When Scott Linehan was hired to be the head coach of the St. Louis Rams in January 2006, it was his crowning achievement after years toiling as an assistant coach in both the NFL and the college ranks. He had reached the pinnacle of his profession at the tender age of 43. Now the hopes of the city of St. Louis and all Rams fans rested on his shoulders. Expectations are always high in the National Football League where you're loved if you win, and run out of town in the dead of the night if you fail. Linehan was blessed to have two advantages: faith and family. A devout Catholic, Scott had not missed Sunday mass since high school. He also had the distinction of being the brother-in-law of Jesus (Passion of the Christ actor James Caviezel). Many reporters in St. Louis commented how surprisingly kind, deferential and respectful Linehan seemed. A far cry from the rough and tumble style of many other coaches in the testosterone driven world of the NFL. No doubt, Linehan's faith and low key personality would help sustain him during the inevitable ups and downs of coaching in the NFL.
He never could have imagined just how much support he would need. After finishing his first season as head coach with an 8-8 record, many observers predicted a Rams playoff run in 2007. Instead the team suffered through its worst season in more than a decade. The team lost its first 8 games, oftentimes in blowout losses that severely tested the mental toughness of Linehan and the Rams. On several occasions star players openly challenged Linehan on the sidelines, and local papers and radio stations were inundated with calls for the coach to be fired. Due to the rash of injuries that plagued the Rams in 2007, Linehan was given a pass by Rams management and brought back for another chance in 2008. He worked diligently all off-season to strengthen the roster and improve his relationship with the players.
However, the first four weeks of the 2008 season proved to be Scott Linehan's "Garden of Gethsemane." The Rams played terribly, running up double digit losses the first four weeks of the season, angering their fans and becoming the butt of jokes around the league. The calls for Linehan's dismissal reached a fever pitch. Players openly questioned his authority, and it became clear that he had lost the locker room.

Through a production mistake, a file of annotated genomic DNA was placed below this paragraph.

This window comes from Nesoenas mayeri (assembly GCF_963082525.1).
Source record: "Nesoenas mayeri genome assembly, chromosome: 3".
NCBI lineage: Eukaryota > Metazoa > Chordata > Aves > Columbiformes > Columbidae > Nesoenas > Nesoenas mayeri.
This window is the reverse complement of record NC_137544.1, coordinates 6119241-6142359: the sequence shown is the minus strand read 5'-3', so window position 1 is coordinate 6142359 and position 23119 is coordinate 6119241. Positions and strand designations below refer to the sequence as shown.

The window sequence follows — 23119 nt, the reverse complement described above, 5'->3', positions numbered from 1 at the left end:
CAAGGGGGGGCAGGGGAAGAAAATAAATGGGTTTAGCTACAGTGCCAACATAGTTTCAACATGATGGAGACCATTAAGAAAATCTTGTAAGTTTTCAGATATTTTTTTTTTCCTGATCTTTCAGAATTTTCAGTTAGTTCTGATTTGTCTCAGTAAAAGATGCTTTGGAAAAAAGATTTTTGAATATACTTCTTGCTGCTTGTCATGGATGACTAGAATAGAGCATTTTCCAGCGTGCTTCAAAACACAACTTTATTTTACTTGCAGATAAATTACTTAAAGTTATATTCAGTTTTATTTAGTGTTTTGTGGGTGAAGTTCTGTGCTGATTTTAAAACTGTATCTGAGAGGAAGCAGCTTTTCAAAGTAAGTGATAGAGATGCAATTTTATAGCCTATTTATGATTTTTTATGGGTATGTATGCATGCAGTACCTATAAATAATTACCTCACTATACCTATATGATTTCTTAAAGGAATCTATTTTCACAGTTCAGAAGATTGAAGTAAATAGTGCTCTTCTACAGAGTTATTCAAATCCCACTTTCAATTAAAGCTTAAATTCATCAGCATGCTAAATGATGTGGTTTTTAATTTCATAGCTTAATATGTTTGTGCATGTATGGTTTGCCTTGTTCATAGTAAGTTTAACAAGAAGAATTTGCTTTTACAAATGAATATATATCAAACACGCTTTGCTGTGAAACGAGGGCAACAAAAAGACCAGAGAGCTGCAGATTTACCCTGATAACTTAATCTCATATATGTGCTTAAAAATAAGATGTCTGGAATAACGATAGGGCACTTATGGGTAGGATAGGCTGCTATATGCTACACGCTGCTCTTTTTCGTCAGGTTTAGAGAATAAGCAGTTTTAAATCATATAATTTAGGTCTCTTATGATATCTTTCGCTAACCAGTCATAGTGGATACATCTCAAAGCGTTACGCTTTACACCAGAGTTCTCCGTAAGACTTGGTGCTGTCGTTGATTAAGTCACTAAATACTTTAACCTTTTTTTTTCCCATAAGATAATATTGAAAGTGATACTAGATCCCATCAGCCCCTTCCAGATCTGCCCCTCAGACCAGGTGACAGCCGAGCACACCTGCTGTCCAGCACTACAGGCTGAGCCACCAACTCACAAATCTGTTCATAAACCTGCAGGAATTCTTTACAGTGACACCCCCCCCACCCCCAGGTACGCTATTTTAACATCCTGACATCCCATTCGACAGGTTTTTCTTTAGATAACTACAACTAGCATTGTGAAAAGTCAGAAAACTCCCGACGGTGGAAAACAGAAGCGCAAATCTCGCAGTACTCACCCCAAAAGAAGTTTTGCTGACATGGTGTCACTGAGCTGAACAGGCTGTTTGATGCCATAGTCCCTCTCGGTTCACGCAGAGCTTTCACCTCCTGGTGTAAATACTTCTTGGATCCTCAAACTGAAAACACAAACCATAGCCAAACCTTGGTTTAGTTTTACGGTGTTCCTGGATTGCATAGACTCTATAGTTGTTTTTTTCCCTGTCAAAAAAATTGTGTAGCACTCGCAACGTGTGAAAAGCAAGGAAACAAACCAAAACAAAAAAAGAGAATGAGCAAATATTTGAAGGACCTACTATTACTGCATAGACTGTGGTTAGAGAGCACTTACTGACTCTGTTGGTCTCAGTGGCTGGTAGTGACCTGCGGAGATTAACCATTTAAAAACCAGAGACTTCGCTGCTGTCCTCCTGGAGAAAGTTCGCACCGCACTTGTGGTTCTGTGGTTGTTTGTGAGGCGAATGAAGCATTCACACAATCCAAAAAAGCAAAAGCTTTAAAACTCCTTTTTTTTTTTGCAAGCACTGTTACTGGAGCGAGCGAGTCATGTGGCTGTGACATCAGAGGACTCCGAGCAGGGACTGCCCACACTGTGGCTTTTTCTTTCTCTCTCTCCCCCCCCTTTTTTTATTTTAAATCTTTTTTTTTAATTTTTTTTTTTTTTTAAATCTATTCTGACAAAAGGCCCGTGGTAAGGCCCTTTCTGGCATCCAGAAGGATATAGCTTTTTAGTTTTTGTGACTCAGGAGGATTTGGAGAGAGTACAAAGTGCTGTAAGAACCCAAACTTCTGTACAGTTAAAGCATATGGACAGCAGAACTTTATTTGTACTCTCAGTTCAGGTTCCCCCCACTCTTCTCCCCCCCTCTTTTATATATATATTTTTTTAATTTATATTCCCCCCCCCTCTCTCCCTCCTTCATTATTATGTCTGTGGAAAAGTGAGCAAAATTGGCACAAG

This past Monday Linehan was dismissed by Rams owner Chip Rosenbloom, hours after a disheartening loss to the Buffalo Bills where the Rams blew a halftime lead and were outscored 25-0 in the fourth quarter. Linehan made one final request: that he be allowed to address his players one last time. Management was not keen on the idea, but they finally relented. At 11:00 am on Monday morning Linehan spoke to the assembled players, many of whom had just learned of his firing moments before. The players who sat and listened to Linehan’s final address included many who turned their backs on him, a few had embarrassed him with their open defiance of his leadership. Did Linehan give them a tongue lashing? One final burst of anger or last ditch effort to settle old scores? No. Instead, he told the Rams they were winners, they may not be playing like it now, but they are winners and that he will always be cheering for them. He also told the players if they ever find themselves in need of anything that he would be there for them and that he was just one phone call away. Impressive words from a man who is obviously motivated by strength of character that stems from a personal relationship with Jesus.
Scott Linehan coached the Rams to an 11-25 record in his two plus season with the team. He was run out of town, cursed by players, chastised by the media and abandoned by some of the very men he hired to be his assistant coaches. Yet, as he looks towards his future he should never be considered a loser. In the game of life the words he spoke to the Rams players after his dismissal mean far more than any victory on game day. Scott Linehan proved to me that he is a winner, despite all the losses.